Out 100: Ricky Martin
By Aaron Hicklin
Not content to represent two minorities when he could represent three, Martin became a single parent just over two years ago after identifying a surrogate mother on the Internet. He thinks now that he was dealing with a lot of residual guilt for having abandoned his younger brothers when he joined the gilded cage that was Menudo, but he was also inspired by his work with his children's foundation, launched to help disabled children in Puerto Rico and later broadened to combat child trafficking and prostitution. In Me, he robustly rejects criticism of his choice to raise his twin boys, Matteo and Valentino, alone, with some familiar arguments -- many great people are the products of single parents -- and some less so. All families are different, he says, before adding, with a priceless flourish, 'being unique is fabulous.'
As it happens, his two boys do have another man in their life, one who does not materialize in Me, but who has recently become a major part of Martin's world. 'I am in a relationship, and I am in love, and it's incredible that I'm actually talking about it,' he says, adding that it's not in the book because it was too soon to write about it. 'It was a moment to nurture a relationship, not a moment to talk about it. And I was living one day at a time in this relationship because I was a father first and foremost -- I wasn't looking for anyone.' Martin won't reveal much more, except to say that his partner is also from Puerto Rico and loves his children and is loved by them in turn.
In the end, of course, everything is connected (back to those dots again) and Martin credits his boys for lighting the fuse that led him to come out. The turning point was that chapter about fatherhood. As he pondered why he'd wanted children, he cycled back through a chain of linked events and consequences. 'Why did I decide to be a father? Because of my work with my foundation. Why my work with my foundation? Because of my trips to India. Why did I want to go to India? Because I wanted to detach from fame, because I wanted to look for silence. Why? Because I didn't like interviews, I didn't like being famous. Why was that? Because maybe I was being invaded by questions about my sexuality. Hmmm. Why did I feel invaded?'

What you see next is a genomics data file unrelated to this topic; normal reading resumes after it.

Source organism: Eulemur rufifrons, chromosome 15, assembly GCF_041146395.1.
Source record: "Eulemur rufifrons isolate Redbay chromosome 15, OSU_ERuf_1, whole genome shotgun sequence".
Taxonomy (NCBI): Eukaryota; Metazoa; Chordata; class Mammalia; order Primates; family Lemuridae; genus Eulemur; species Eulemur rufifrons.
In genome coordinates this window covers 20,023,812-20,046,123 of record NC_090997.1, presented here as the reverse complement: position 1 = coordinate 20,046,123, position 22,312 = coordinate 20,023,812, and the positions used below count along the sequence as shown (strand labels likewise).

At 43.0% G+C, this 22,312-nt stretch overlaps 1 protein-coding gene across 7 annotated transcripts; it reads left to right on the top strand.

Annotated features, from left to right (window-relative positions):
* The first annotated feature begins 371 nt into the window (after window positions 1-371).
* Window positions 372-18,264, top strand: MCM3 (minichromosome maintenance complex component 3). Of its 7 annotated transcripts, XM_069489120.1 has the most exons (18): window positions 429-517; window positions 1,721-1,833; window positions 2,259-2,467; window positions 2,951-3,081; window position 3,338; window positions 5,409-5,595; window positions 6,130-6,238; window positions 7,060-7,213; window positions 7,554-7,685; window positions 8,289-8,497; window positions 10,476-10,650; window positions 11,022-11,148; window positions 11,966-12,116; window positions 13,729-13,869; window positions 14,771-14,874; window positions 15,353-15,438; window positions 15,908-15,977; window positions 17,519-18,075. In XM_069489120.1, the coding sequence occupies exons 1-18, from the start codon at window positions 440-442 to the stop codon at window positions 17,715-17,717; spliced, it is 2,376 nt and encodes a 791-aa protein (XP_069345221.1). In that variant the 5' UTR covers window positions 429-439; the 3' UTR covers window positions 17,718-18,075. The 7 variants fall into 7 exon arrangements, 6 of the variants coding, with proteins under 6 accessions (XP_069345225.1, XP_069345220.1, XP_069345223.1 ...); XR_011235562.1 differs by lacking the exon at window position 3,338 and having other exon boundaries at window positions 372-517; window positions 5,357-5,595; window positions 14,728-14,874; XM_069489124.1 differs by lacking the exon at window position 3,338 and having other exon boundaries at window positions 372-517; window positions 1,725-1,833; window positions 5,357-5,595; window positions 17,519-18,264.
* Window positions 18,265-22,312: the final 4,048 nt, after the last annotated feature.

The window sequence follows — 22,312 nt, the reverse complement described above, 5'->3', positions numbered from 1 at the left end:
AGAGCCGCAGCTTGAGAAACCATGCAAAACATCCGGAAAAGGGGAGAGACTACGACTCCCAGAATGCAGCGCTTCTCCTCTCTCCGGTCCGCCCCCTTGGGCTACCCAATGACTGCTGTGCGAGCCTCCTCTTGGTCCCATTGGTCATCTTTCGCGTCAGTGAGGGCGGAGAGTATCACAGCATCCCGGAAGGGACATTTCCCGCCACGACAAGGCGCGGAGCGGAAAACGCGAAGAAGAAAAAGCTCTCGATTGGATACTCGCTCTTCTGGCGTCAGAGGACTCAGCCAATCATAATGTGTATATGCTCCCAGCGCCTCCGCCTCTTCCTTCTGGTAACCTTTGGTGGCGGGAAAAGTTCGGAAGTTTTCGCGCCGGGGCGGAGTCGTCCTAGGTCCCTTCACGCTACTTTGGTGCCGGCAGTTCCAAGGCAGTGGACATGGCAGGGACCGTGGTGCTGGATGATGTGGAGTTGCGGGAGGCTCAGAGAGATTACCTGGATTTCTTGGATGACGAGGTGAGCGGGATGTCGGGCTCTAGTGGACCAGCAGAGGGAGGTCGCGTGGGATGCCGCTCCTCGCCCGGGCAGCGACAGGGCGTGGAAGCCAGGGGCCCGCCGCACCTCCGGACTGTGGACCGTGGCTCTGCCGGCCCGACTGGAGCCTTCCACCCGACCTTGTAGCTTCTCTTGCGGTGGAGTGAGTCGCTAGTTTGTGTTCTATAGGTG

Above all, he says he worried about Matteo and Valentino having to answer for their father's untruths. How would they respond as they grew older? Would they have to lie on his behalf? 'How could I teach my kids to lie?' he asks. 'How could I teach them not to be themselves?' And, as simple as that, he realized he couldn't and wouldn't. 'My children will grow up with no prejudice,' he says. 'As parents, we need to create a new way of thinking for our kids, in which we accept, and we love, and we can vibe with everybody.'
On cue, it seems, the boys awake from their afternoon nap and are brought downstairs to daddy. Martin has a small retinue of loyal and longtime staff, more like family, and they start clucking and fussing over the kids, amusing them with clown faces as they run around the lawn grabbing at flowers to present to the adults, tokens of their affection. Martin laughs as they stumble in their haste and launches into a proud-father monologue, detailing their quirks and foibles: how Valentino insists on eating with his hands, covering his face with pasta; how he jokes that Matteo is 'half Puerto Rican and half Chinese' because of his overweening fondness for rice. And he frets about separation issues when he returns to Broadway in 2012 to play Che in the revival of Evita, his first stage role since he played Marius in Les Mis'rables in 1995, before reassuring himself that other Broadway parents deal with much the same.
And there is, of course, his new partner. Martin imagines a day when he'll be walking down a red carpet with his man and his boys, right behind Neil Patrick Harris and David Burtka and their twin kids. 'How awesome will that be?' he asks. Well, very.
See all of our 2010 Out 100 honorees here.